Knowing when RPA is not needed or not ideal reinforces its value when it is needed. If there is no API, which is the case for a lot of legacy systems, mainframes, and websites, then RPA becomes a necessary technology for automating that workflow. Your best bet at achieving a high ROI with RPA is picking high-volume, mundane tasks with repetitive steps that cannot be automated via a direct computer-to-computer integration.

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What is AI vs. RPA?

What is AI, then? And how does it compare to RPA? A helpful way of thinking of AI is as cognitive automation, or automation of human thought.  If RPA imitates what a person does, AI imitates how a person thinks. AI can be used for making cognitive decisions, like classifying incoming emails to be routed to different support groups, predicting fraud in insurance claims, or even suggesting clauses for contract awards.

 If RPA imitates what a person does, AI imitates how a person thinks. 

In some cases, an AI tool has its own set of eyes via computer vision technology, which helps it make sense of things visually as a human would. This is helpful when dealing with unstructured data or information that hasn’t been stored in a database or made usable to computer applications. One thing we took for granted in our RPA order entry story was the fact that the order data was already structured in a way that’s easy for a database to read and ready for use by a robot or API integration. Very often order data comes in an unstructured format, such as a PDF or even a handwritten document. These are not yet ready to be used by a robot or integration. Data preparation work is required.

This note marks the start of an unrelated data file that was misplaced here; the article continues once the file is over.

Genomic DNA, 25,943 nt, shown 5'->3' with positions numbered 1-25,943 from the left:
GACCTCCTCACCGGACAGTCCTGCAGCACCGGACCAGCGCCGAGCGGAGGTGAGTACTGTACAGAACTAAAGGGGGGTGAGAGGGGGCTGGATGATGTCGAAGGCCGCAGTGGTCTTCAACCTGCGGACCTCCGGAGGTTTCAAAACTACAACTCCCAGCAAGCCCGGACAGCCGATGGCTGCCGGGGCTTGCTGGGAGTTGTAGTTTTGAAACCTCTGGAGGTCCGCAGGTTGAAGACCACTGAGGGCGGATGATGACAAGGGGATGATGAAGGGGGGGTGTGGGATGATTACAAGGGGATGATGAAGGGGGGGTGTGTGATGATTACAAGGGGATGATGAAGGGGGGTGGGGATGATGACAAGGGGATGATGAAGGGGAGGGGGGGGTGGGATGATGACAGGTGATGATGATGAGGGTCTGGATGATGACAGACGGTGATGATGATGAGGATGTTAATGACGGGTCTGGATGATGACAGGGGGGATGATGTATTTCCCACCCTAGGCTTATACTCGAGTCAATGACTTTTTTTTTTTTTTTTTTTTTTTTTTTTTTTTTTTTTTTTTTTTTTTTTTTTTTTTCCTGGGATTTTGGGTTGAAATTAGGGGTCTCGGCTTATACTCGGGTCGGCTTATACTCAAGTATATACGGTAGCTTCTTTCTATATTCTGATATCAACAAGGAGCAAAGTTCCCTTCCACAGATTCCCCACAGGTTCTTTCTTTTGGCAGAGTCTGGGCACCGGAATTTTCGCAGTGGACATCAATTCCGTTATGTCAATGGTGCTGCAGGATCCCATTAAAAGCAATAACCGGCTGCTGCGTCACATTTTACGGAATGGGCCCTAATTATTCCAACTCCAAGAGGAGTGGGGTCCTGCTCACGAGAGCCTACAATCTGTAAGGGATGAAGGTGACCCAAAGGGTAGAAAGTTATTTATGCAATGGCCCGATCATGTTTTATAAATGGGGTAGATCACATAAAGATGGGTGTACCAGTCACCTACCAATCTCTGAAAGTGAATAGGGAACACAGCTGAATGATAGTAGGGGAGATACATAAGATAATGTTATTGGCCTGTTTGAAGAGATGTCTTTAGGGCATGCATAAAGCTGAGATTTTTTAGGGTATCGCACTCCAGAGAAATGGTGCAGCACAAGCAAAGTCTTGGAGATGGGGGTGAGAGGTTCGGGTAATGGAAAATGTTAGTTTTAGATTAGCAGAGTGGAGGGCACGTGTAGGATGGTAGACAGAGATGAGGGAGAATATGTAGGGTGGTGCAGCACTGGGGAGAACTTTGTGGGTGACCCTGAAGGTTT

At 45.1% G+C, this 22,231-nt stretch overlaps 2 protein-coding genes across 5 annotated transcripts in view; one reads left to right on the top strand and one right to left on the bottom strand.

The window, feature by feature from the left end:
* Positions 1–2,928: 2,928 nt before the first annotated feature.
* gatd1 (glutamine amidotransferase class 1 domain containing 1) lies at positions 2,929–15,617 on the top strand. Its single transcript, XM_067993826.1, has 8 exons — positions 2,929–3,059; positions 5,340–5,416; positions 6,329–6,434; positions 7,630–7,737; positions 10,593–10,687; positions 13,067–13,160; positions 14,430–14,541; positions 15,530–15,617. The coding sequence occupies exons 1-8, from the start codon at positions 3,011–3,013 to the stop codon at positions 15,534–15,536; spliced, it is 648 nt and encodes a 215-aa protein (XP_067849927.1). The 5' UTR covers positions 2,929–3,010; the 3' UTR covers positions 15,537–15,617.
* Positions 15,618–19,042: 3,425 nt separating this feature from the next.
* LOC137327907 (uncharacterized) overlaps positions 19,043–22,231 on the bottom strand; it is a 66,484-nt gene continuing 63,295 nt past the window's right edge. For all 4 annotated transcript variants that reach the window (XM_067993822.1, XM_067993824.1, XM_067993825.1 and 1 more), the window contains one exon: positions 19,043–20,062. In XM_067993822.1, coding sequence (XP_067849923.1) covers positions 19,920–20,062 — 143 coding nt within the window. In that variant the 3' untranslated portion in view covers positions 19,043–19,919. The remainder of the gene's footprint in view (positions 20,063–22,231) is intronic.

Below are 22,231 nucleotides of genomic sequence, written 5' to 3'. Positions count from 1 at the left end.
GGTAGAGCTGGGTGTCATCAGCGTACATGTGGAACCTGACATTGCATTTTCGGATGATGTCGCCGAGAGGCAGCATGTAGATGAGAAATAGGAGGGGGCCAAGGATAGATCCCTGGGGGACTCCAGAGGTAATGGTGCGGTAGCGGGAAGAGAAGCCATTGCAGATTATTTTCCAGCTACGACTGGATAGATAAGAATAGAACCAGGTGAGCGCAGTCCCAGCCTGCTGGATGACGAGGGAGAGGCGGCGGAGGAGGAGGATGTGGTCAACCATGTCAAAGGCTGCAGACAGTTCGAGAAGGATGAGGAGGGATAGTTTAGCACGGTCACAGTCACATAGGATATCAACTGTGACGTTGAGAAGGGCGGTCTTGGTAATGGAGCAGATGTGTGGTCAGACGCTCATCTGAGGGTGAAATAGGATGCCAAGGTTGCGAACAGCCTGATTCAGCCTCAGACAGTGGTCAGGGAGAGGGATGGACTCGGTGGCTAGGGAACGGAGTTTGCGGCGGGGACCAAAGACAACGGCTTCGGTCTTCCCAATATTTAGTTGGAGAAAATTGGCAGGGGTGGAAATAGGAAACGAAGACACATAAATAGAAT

AI vs. RPA vs. ML.

Machine learning (ML) refers to how a digital system “learns” from real data that it examines using patterns or rules. ML is used to solve problems and analyze data sets, complementing the work of AI tools. 

In the order entry example we just discussed, how could ML help? Well, machine learning models could help train AI to understand the structure and key-value pairings of data on an order form, then extract that data from the document and convert it into a structured format that the robot or integration can use to enter into the ERP. You can also set up logic to send the document straight through if the AI was confident about the extraction with no human interaction needed.